TAFARCS15U Compulsory course (2. semester): Religion, Culture and Society in Africa
MA in African Studies
The main purpose of the course is to study religion and culture in Africa in their social context. The course focuses on four general themes which will be addressed through a number of specific cases:
- Religious and cultural development in modern Africa
- The importance of African cultural heritage for contemporary Africans
- The interaction between local and global religious trends as they manifest themselves on the African continent
- Connections between religious and cultural movements and the social, political and economic development of Africa.
Methodology Lab: Several sessions from both Politics, Development and Change in Africa andReligion, Culture and Society in Africa will be dedicated to an intensive Methodology Lab. This is aimed at providing students with an introduction to research methods in general, as well as with special insight into methodological problems which are specific to African Studies. Invited guest scholars will present their work and draw on their own experience to highlight the advantages and challenges of various research methods in practice.
The aim is for the student to acquire the following qualifications:
- Overview and understanding of significant aspects of the religious and cultural dimensions of contemporary Africa
- Knowledge and insight into the significance of African cultural heritage for understanding contemporary social and political conditions with special focus on the changes which African societies are undergoing in connection with urbanization and migration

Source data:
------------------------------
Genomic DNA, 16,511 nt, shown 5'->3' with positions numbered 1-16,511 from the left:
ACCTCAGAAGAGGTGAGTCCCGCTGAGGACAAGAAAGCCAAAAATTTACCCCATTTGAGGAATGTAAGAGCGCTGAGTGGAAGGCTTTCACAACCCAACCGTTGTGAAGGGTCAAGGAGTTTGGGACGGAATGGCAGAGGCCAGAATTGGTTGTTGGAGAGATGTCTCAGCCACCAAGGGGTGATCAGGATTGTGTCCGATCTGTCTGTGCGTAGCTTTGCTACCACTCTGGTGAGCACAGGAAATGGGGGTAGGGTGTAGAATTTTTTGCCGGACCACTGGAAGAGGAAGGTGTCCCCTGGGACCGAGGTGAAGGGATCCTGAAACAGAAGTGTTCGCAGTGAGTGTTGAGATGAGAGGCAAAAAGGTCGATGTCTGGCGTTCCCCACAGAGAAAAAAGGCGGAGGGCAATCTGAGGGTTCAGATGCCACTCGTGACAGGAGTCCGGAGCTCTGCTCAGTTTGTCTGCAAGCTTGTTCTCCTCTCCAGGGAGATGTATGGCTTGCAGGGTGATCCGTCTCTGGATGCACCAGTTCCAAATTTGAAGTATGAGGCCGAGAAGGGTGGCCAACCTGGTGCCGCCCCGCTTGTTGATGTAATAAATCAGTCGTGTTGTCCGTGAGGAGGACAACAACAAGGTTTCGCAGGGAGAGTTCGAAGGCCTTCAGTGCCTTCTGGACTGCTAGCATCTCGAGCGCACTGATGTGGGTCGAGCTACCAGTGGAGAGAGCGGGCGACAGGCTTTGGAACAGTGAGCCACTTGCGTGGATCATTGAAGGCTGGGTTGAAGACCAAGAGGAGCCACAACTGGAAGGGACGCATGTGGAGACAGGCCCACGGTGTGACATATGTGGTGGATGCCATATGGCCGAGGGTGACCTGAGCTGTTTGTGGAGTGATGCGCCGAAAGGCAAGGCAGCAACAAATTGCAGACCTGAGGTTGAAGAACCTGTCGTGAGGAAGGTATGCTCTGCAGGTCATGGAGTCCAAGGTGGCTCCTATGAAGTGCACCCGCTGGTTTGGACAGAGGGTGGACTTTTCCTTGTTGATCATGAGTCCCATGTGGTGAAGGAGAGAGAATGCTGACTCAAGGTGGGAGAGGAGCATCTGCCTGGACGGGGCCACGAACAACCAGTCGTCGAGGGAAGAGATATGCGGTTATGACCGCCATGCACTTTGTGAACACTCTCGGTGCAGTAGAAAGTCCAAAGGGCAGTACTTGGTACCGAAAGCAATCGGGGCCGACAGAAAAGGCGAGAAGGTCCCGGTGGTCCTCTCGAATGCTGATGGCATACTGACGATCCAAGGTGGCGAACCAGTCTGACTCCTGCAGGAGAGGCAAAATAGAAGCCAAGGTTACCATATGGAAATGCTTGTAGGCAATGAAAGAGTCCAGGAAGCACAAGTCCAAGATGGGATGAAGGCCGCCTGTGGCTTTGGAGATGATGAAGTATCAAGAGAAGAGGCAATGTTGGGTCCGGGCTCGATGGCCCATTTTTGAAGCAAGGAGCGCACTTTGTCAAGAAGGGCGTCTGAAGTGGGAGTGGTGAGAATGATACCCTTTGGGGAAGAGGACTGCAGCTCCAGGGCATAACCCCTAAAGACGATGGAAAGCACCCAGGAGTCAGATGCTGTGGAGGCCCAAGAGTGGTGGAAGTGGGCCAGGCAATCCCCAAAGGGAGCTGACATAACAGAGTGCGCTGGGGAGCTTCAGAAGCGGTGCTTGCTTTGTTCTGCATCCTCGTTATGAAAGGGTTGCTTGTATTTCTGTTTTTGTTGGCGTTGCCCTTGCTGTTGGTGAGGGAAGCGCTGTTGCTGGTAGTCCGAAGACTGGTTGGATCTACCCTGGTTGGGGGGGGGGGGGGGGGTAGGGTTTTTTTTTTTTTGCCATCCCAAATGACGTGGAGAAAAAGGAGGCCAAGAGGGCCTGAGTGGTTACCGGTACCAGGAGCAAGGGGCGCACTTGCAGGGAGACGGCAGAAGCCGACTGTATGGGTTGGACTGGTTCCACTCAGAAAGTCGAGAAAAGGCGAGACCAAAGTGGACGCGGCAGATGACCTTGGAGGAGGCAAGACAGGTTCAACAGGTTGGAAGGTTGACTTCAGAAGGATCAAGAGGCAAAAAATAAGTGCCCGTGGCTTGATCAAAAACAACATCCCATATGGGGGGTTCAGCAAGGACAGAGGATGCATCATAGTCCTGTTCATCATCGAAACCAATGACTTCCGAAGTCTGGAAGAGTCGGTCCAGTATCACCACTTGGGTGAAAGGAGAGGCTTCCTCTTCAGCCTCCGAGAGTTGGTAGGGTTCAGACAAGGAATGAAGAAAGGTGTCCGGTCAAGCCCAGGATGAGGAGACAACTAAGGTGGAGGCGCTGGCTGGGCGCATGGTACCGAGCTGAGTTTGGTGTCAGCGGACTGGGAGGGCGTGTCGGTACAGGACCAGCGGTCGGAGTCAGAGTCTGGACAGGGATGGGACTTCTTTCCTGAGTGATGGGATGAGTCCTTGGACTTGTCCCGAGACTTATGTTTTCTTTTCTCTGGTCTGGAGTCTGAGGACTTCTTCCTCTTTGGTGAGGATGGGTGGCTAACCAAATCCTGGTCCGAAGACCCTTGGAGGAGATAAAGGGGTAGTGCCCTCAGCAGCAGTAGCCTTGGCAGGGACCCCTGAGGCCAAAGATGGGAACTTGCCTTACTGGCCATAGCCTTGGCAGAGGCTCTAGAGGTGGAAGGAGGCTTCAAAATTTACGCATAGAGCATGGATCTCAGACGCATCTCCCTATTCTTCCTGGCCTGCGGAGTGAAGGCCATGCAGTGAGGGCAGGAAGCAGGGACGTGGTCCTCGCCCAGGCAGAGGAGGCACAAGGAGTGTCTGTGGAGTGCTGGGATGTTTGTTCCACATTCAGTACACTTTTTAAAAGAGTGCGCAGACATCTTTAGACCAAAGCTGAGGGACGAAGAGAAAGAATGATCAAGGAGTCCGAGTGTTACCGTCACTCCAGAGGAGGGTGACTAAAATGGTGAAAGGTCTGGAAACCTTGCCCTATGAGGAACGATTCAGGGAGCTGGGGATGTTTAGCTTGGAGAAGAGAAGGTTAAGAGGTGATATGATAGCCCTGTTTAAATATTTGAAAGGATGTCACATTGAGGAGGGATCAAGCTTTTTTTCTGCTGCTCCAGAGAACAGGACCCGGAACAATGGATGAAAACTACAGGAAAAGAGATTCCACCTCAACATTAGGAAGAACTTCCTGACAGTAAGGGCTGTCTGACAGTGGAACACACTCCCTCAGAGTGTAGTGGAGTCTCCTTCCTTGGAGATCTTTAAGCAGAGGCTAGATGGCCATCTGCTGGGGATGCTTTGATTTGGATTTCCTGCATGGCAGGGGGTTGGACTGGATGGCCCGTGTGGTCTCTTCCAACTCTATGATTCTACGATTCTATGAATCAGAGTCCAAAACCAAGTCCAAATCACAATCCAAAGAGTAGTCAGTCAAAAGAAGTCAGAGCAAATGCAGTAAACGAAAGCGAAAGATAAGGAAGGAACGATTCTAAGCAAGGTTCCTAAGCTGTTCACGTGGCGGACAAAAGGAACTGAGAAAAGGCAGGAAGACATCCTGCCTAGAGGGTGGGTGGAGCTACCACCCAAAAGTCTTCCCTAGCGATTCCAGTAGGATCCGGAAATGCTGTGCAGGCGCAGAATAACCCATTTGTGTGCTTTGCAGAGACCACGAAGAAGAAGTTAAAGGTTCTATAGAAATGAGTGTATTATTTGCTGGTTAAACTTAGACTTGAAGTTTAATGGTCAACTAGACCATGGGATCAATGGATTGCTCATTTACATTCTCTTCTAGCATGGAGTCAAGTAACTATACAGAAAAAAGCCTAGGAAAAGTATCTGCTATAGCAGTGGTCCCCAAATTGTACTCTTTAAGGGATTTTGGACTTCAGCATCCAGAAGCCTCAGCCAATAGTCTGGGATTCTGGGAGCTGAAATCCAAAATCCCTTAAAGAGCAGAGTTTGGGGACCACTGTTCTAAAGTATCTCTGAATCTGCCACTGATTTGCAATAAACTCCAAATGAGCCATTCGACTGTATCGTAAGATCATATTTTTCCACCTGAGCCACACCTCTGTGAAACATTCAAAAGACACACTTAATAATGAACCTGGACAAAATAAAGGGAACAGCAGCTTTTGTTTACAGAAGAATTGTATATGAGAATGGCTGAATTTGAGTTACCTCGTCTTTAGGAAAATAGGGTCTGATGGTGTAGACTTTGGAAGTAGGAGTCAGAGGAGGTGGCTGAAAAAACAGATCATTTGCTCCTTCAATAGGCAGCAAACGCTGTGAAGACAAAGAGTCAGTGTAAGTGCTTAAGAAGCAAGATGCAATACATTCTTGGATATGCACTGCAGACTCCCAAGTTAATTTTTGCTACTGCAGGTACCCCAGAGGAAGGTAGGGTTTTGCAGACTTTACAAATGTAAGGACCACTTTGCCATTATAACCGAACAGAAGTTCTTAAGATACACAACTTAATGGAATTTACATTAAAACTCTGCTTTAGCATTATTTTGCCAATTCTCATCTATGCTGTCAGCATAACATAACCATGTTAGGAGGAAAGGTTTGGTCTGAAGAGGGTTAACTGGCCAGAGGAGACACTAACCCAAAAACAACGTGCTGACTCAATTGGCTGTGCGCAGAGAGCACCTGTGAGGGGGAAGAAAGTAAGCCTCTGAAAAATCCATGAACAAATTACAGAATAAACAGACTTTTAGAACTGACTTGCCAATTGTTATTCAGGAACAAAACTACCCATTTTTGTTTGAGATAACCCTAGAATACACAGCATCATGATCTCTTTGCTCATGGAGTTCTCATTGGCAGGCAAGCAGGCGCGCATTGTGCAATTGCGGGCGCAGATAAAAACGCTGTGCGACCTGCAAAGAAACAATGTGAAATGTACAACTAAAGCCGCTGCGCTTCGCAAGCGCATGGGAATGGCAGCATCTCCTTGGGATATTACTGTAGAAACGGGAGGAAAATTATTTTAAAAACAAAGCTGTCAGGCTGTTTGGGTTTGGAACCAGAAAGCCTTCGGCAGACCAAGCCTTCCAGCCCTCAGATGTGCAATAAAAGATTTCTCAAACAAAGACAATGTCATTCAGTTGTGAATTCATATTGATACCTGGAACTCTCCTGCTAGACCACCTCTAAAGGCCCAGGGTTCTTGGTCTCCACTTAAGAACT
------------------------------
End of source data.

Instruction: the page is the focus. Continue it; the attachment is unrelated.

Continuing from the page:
- Insight into the interaction between local African and global religious and cultural developments.
SUGGESTED PRELIMINARY LITERATURE
Daniel Jordan Smith, A Culture of Corruption. Everyday Deception and Popular Discontent in Nigeria, Princeton, Princeton University Press, 2007.
Paul Richards, Ebola. How a People’s Science Helped End an Epidemic, London, Zed Books, 2016.
Isak Niehaus, Witchcraft and a Life in the New South Africa, Cambridge, Cambridge University Press, 2013.
Adeline Masquelier, Women and Islamic Revival in a West African Town, Bloomington, Indiana University Press, 2009.
Karen Lauterbach, Christianity, Wealth and Power in Ghana, London, Palgrave Macmillan, 2016.
Ben Jones, Beyond the State in Rural Uganda, Edinburgh, Edinburgh University Press, 2009.
Johannes Fabian, Talk about Prayer. An Ethnographic Commentary, London, Palgrave Macmillan, 2015.
Supplementary papers will be made available during the semester
For information on how to register please see www.teol.ku.dk/cas/studentinformation/courses/course_registration
- 15 ECTS
- Type of assessment
- Written examination, 7 days
- Marking scale
- 7-point grading scale
- Censorship form
- External censorship
- Exam period
Criteria for exam assesment
The grade of 12 is given at the exam when the student demonstrates:
- Good overview of the diversity of Africa’s religious and cultural traditions.
- Well-developed ability to analyse African religious and cultural phenomena in their societal contexts.
- Clear understanding of the contemporary significance, utilisation and reshaping of African religious and cultural traditions.
- Clear understanding of the interaction between local African and global religious and cultural developments.
- Confident ability to conduct a methodological and theoretical analysis of literature and other material on Africa’s religions and cultures.
- Class Instruction